Success, Failure, Cravings & Resolve: Weeks 1 & 2

So weeks 1 & 2 of the great 21 Day Sugar Detox are complete! As the title suggests we had some success, a little failure, a few cravings and strengthened resolve.

WEEK 1 RECAP

Unfortunately my sister had a TON of homework coming off spring break the last week of February and she wasn’t able to get all of her grocery shopping and food prep complete. This set her up for a rough start to week 1 and resulted in only 1 day of successful meals. Womp, womp. Because she’s either watching our toddlers, in class or working on homework during the week, she just wasn’t able to get back on track. Her son’s 2nd birthday was also this past Saturday so of course she was stressed and knee deep in planning and prep for the party. So for now I’m continuing on the sugar-free lifestyle by myself.

I also struggled with the meal prep portion of the plan simply because Andre worked last Sunday and we didn’t make it to the grocery store until MUCH later in the evening. But I was determined to kick things off on Monday so I improvised my meals a bit and made it work. Instead of the buffalo chicken egg muffins planned for breakfast, I simply made some plain scrambled eggs and tossed in some fresh spinach which wilted nicely. I typically don’t eat until I get to my office so I wrapped the container in aluminum foil and my food was nice and warm when I arrived at work. I also hadn’t had time to prep out my lunch, so I had leftover taco ground beef with a little rice on a bed of butter lettuce topped with avocado. It was perfect. We got back on track with the meal plan for dinner on Monday night and the mexi-meatloaf was delicious. I will definitely be making it again.

I found myself improvising a bit more during the week when we couldn’t get a couple of ingredients for some of the Asian dishes (meatballs and pad thai) and it actually worked out pretty well.

In terms of cravings, I was feeling really good with no serious cravings until Friday – day 5. I really wanted something starchy, carby and sugary on Friday. Then with my nephews birthday party on Saturday I was this close to giving in and having the mac-n-cheese, fried chicken, cornbread and birthday cake. BUT, I didn’t cave. Instead I had leftover chicken with spicy almond sauce, a little rice and broccoli. It was not the same but I felt a renewed sense of determination and pride after the party.

WEEK 2 RECAP

Week 2 was much the same in terms of failing to prep enough in advance. Story of my life. Andre worked again on Sunday and my sister and I took the little boys on a quick road trip to see our 92 year old grandmother. She lives in an assisted living facility in the town where our dad grew up and we hadn’t been to see her since December because of all the sicknesses everyone had been passing around. I had a good breakfast and packed some nuts to snack on. We stopped for a late lunch at a koney island place and I had a “taco salad” that consisted of chopped romaine lettuce, ground beef, tomatoes and cheese. LOL. It wasn’t terrible and it did tide me over until we got home for dinner but it definitely reminded me to be more prepared for going out.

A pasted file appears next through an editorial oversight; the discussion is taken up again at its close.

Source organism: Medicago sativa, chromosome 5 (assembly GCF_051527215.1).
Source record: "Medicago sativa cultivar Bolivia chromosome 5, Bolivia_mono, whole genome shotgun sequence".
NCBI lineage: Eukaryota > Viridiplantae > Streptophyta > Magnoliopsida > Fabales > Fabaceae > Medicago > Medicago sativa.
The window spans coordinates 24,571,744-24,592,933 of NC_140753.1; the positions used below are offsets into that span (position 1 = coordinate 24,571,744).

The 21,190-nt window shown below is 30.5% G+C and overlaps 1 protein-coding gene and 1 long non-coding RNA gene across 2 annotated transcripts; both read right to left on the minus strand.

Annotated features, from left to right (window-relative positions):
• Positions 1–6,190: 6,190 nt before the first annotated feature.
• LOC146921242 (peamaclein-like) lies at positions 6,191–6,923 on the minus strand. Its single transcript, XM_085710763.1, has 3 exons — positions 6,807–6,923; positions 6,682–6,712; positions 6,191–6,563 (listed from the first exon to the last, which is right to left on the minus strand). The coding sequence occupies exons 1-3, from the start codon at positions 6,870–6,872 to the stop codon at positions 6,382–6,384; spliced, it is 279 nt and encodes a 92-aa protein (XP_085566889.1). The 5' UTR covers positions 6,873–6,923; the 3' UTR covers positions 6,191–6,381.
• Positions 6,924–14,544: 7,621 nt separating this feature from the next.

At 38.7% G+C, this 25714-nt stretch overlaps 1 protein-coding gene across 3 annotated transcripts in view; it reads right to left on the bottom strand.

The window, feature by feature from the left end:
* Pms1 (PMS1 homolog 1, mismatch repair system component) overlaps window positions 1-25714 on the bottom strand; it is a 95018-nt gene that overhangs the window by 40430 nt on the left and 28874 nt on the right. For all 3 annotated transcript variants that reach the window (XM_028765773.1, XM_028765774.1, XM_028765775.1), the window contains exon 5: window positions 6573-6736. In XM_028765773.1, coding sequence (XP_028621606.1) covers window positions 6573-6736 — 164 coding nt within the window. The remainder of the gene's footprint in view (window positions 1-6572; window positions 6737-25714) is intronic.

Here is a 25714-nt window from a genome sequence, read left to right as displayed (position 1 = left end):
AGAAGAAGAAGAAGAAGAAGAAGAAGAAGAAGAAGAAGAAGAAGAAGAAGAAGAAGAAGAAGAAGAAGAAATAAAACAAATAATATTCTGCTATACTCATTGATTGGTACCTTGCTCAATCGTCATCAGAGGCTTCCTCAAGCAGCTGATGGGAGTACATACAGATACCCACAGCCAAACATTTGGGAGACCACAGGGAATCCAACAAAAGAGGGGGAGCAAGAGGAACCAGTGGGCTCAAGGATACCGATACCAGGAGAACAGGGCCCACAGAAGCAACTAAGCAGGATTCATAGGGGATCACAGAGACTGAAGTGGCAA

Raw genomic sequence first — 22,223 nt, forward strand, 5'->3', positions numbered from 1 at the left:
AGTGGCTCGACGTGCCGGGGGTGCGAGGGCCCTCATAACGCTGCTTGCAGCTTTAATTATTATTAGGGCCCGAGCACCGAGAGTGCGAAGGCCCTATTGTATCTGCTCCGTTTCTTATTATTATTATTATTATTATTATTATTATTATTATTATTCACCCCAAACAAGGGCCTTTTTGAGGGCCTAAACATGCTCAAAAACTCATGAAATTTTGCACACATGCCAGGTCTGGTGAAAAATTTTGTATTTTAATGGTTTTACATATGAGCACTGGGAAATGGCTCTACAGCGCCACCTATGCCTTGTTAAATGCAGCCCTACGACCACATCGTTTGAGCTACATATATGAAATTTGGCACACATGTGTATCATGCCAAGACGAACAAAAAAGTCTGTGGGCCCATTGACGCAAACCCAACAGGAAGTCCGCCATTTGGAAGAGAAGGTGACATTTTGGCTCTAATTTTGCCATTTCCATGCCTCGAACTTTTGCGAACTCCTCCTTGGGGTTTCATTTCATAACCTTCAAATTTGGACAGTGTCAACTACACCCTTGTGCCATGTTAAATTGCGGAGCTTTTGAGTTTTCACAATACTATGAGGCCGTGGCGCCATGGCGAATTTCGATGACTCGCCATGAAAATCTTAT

After super random eating on Sunday and Monday, I made it to the grocery store on Tuesday evening and picked up several meals for the week. My sister inspired me to make a homemade paleo version of hamburger helper which actually wasn’t too bad. Just ground beef, spices, a little cheddar cheese, almond flour and milk for the sauce and then I made a batch of rice and mixed it together. It wasn’t stellar but it was great for reheating on Wednesday and Thursday. Friday I tried my hand at an almond flour pizza crust because I was seriously craving pizza – which Andre ordered on Tuesday night and proceeded to eat the rest of the week. My homemade version was pretty “meh.” The crust wasn’t bad and I added a bunch of seasonings to the basic recipe I found online (almond flour, ghee, and an egg) which helped a bit. But I think I made the dough a little too thick so the ratio of crust to sauce to cheese was off. I did make a pretty tasty sauce though. I combined tomato paste, water, garlic, onion, oregano and pinch of salt and then let it simmer while I waited for the crust to prebake. I ended up saving the leftover sauce and I’ve been using it to make English muffin pizzas for Owen this weekend.

Saturday night I loosely followed a Whole30 recipe for a chicken, apple, brussel sprouts, sweet potato, and bacon skillet dish. Since I can’t eat sweet potatoes on the 21DSD, I substituted some butternut squash which got real mushy (duh, I should have thought of that!). I also omitted pretty much all of the herbs and spices the recipe called for because I wanted to taste the flavors of the veggies and of course the bacon. My mother-in-law came up for the weekend and she said she enjoyed the dish but she could have just been polite. But I thought it tasted good and had it again for lunch today and I’ll definitely make it again since it was so easy.